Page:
Inside the Ivy Cottage on Bertie

Living creatively in an old house

Garden Inspiration

Until last weekend, it has been perfect spring for plants growing and thriving in our garden. With the continuous cooler temperatures and moist grounds, the flowers have never looked better nor held onto their blooms as long as they have this year. The cooperative weather motivated me to be outside puttering in my flower beds and herb garden.

Regretfully, I do not have the proverbial green thumb but I have found inspiration by visiting some  famous gardens including Butchart Gardens in British Columbia,  the Royal Botanical Gardens in Burlington, Ontario and the Niagara Parks School of Horticulture near Niagara Falls Ontario. However, the one garden I found most inspiring was a not-so-famous garden outside Waterford City, Ireland.

Abbey Road Gardens is only open to the public by appointment, but in my naivety, I wandered through the open gate leading off Abbey Road. I was greeted by a friendly ginger cat who encouraged me to further explore the delightfully arranged gardens. Shortly, the owner came from her house to explain that the garden wasn’t open to the public for another month. I apologized and explained to her that I couldn’t visit then. We talked for quite awhile about gardening and her plants. Several times she apologized that the garden needed straightening up and several times stooped to pluck out an errant weed. (The sign of a true gardener.) I asked about the soil, which looked so easy to work with. Apparently it was clay soil that had been enriched with decades, even centuries of sheep manure. The property had been the site of a monastery where sheep had been kept.  After seeing how interested I was in her gardens she graciously invited me to take as much time as I needed to browse around.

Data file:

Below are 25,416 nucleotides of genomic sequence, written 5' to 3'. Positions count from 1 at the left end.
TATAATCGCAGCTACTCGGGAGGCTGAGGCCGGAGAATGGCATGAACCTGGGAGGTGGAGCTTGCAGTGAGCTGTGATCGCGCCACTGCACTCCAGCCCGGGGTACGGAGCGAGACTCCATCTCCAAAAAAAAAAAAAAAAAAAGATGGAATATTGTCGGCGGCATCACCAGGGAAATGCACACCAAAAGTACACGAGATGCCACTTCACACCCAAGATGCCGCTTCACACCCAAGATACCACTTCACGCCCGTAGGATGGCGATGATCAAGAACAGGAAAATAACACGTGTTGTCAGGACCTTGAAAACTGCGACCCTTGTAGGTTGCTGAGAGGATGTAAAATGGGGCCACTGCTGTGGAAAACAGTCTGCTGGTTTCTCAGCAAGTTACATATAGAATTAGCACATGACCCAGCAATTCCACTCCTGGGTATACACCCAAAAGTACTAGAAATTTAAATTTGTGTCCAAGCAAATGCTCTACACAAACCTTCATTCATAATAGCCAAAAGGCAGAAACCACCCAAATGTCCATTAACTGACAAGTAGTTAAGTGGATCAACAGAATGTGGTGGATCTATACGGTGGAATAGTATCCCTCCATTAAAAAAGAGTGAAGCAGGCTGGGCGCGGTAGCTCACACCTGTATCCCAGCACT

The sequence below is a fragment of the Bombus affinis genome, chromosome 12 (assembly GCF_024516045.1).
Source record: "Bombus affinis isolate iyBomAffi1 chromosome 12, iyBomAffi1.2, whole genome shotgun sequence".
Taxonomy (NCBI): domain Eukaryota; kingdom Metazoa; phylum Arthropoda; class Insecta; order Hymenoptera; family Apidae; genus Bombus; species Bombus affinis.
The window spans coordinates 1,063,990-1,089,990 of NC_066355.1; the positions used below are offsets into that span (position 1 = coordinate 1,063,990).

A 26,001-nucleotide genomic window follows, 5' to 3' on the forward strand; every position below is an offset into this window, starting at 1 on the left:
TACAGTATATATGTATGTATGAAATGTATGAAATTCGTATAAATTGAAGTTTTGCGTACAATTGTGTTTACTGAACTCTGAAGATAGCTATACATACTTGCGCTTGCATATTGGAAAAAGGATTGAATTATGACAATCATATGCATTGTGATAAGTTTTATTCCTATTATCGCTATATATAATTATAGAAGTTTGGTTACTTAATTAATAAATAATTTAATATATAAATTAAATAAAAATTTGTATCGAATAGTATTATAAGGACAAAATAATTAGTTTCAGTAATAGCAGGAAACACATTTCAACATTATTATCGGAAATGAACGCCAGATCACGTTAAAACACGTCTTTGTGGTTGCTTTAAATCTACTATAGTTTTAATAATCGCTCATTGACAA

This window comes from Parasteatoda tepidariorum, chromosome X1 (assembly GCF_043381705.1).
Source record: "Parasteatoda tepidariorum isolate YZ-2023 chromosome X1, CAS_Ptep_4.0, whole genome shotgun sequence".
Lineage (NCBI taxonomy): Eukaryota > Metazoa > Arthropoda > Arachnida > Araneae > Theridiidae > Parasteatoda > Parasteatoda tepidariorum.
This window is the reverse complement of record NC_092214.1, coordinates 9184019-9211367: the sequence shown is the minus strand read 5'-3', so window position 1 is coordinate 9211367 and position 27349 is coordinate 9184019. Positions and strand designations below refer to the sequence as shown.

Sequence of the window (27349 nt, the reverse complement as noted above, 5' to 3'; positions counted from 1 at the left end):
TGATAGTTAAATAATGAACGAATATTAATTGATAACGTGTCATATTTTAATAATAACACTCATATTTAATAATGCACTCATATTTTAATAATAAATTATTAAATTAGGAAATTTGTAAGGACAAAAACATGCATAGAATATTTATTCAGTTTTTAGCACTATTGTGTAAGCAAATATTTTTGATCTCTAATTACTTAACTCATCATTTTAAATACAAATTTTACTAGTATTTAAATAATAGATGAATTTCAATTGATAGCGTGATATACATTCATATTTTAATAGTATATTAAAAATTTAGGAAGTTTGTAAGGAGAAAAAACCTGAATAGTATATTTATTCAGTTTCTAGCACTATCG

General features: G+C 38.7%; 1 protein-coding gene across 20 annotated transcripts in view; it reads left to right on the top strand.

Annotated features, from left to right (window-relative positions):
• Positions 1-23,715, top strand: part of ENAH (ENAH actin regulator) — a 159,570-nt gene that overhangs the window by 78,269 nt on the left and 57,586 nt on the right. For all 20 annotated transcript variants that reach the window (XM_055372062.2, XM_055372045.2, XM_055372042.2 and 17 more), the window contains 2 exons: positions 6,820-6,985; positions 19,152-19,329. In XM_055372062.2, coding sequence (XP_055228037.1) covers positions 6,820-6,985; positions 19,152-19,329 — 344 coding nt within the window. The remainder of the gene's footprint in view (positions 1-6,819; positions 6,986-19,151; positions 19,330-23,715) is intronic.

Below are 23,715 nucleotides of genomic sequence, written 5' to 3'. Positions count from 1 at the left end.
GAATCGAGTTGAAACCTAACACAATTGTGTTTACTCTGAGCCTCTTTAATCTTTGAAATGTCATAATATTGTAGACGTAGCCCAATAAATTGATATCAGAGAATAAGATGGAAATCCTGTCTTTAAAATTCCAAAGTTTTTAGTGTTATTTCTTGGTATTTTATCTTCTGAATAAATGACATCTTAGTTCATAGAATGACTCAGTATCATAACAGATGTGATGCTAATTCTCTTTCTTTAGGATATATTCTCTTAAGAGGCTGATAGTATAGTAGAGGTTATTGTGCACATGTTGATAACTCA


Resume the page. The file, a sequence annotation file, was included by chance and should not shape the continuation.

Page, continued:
While, my pictures do not do Abbey Road Gardens justice, I hope you’ll have an idea of its charm:

This slideshow requires JavaScript.

A Rite of Spring

Way back, when those lovely spring days seemed to last forever, one simple pleasure in our garden was to pull out a stalk or two of this beautiful vegetable, called rhubarb. We’d dip its end in a handful of sugar and munch away enjoying the lovely combination of tart, sweet and crunch.

I suppose it is this nostalgic fondness for rhubarb that made me delighted when a DC offered to dig up a few crowns from his patch so that I could grow my own. Now my rhubarb has been in place for  three years and is well established and vigorous. This past weekend I pulled a large bundle of stalks, discarded the noxious leaves and proceeded to prepare my version of Rhubarb-Strawberry Crumble.rhubarb-1

The Recipe:

6-8 rhubarb stalks

1 quart strawberries, sliced (I used frozen ones)

1/3 cup cornstarch

1 cup sour cream

1 cup granulated stevia (for baking)

1/2 tsp. ground cinnamon

Preheat the oven to 350 degrees F.

Trim  the root ends (the white-ish part) from the rhubarb stalks, and discard.  Chop the stalks into 1/2 inch pieces. Combine the rhubarb pieces with the strawberries in a greased 1 1/2 quart ovenproof casserole dish. Mix together the cornstarch, sweetener, cinnamon and sour cream and pour over the fruit mixture.

Crumble together 1/2 cup all-purpose flour (or gluten free all-purpose flour), 1/4 cup Demerara sugar, 1/2 tsp. ground cinnamon with 1/4 cup softened butter ( or coconut oil), until the mixture is well blended. Distribute evenly over the fruit – sour cream mixture.